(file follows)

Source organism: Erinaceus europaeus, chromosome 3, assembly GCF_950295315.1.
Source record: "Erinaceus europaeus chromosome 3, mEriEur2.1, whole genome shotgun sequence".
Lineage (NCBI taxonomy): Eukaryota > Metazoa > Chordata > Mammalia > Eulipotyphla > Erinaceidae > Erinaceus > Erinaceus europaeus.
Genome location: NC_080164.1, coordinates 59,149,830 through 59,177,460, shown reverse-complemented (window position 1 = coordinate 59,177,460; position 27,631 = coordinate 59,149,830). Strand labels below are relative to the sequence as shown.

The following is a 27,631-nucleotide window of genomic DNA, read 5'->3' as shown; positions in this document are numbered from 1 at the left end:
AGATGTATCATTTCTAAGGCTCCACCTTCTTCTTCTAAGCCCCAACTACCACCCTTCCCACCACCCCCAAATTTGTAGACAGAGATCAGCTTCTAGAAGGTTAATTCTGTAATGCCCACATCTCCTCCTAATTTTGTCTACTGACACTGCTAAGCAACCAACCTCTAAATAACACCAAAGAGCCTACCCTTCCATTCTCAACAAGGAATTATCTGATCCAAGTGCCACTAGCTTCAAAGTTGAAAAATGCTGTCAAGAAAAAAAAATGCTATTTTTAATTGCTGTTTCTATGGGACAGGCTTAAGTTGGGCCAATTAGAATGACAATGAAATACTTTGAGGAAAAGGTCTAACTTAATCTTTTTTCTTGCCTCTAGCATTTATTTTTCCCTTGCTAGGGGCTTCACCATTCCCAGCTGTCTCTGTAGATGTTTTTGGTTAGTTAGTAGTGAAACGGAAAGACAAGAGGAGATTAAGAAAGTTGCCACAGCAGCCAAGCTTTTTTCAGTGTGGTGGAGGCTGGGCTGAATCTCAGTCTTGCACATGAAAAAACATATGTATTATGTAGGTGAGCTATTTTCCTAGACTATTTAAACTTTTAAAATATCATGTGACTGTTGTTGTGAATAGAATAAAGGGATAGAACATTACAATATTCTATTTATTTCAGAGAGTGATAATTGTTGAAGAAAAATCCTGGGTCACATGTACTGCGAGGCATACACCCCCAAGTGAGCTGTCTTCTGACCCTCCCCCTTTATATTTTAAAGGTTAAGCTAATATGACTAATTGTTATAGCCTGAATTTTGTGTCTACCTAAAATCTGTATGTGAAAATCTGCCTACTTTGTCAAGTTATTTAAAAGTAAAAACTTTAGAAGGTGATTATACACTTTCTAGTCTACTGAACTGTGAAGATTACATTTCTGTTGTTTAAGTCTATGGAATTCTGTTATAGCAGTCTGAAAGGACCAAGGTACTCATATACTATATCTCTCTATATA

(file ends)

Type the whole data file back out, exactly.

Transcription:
Source organism: Erinaceus europaeus, chromosome 3, assembly GCF_950295315.1.
Source record: "Erinaceus europaeus chromosome 3, mEriEur2.1, whole genome shotgun sequence".
Lineage (NCBI taxonomy): Eukaryota > Metazoa > Chordata > Mammalia > Eulipotyphla > Erinaceidae > Erinaceus > Erinaceus europaeus.
Genome location: NC_080164.1, coordinates 59,149,830 through 59,177,460, shown reverse-complemented (window position 1 = coordinate 59,177,460; position 27,631 = coordinate 59,149,830). Strand labels below are relative to the sequence as shown.

The following is a 27,631-nucleotide window of genomic DNA, read 5'->3' as shown; positions in this document are numbered from 1 at the left end:
AGATGTATCATTTCTAAGGCTCCACCTTCTTCTTCTAAGCCCCAACTACCACCCTTCCCACCACCCCCAAATTTGTAGACAGAGATCAGCTTCTAGAAGGTTAATTCTGTAATGCCCACATCTCCTCCTAATTTTGTCTACTGACACTGCTAAGCAACCAACCTCTAAATAACACCAAAGAGCCTACCCTTCCATTCTCAACAAGGAATTATCTGATCCAAGTGCCACTAGCTTCAAAGTTGAAAAATGCTGTCAAGAAAAAAAAATGCTATTTTTAATTGCTGTTTCTATGGGACAGGCTTAAGTTGGGCCAATTAGAATGACAATGAAATACTTTGAGGAAAAGGTCTAACTTAATCTTTTTTCTTGCCTCTAGCATTTATTTTTCCCTTGCTAGGGGCTTCACCATTCCCAGCTGTCTCTGTAGATGTTTTTGGTTAGTTAGTAGTGAAACGGAAAGACAAGAGGAGATTAAGAAAGTTGCCACAGCAGCCAAGCTTTTTTCAGTGTGGTGGAGGCTGGGCTGAATCTCAGTCTTGCACATGAAAAAACATATGTATTATGTAGGTGAGCTATTTTCCTAGACTATTTAAACTTTTAAAATATCATGTGACTGTTGTTGTGAATAGAATAAAGGGATAGAACATTACAATATTCTATTTATTTCAGAGAGTGATAATTGTTGAAGAAAAATCCTGGGTCACATGTACTGCGAGGCATACACCCCCAAGTGAGCTGTCTTCTGACCCTCCCCCTTTATATTTTAAAGGTTAAGCTAATATGACTAATTGTTATAGCCTGAATTTTGTGTCTACCTAAAATCTGTATGTGAAAATCTGCCTACTTTGTCAAGTTATTTAAAAGTAAAAACTTTAGAAGGTGATTATACACTTTCTAGTCTACTGAACTGTGAAGATTACATTTCTGTTGTTTAAGTCTATGGAATTCTGTTATAGCAGTCTGAAAGGACCAAGGTACTCATATACTATATCTCTCTATATA